Banks sell overdraft protection as if it is somehow beneficial to consumers, but to even the best of budgeters it can be problematic. The protection is there simply to protect you from yourself and your tendency to overspend. But what happens if you dip into overdraft and stay there for extended periods?
Often people have secondary forms of overdraft attached to their bank accounts in the form of lines of credit. Unexpected bills or charges that put accounts into overdraft followed by a regular, larger, payment such as rent or mortgage payment, without there being enough money in overdraft, may cause the bank to move money from your line of credit as back up.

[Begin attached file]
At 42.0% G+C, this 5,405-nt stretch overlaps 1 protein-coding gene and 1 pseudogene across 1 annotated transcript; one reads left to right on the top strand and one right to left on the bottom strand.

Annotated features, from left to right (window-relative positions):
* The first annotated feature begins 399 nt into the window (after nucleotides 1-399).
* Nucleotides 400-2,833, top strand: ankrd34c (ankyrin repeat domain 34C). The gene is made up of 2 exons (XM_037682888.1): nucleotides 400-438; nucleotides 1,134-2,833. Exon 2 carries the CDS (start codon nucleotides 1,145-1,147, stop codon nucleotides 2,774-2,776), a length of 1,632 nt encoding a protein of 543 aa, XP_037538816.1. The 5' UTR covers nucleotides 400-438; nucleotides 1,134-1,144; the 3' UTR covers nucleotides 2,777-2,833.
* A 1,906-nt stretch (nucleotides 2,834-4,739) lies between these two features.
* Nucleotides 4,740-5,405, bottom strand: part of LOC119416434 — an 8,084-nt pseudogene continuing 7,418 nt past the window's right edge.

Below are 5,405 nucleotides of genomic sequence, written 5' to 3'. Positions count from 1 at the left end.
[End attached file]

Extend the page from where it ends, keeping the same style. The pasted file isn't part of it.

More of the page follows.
While, on the face of it, this all sounds very helpful, in that clients don’t fall behind on bill payments and are not incurring NFS fees, the net result is the accumulation of more debt. More debt means larger payments over longer terms, the only beneficiaries are the lenders. Overdraft protection confers little, if any, actual benefit to people to people who manage the money well.
The simple act of refusing the bank’s offer of overdraft protection can save bank clients tens of thousands of dollars in interest and service charges. However, make sure you are budgeting properly and not spending money you don’t have.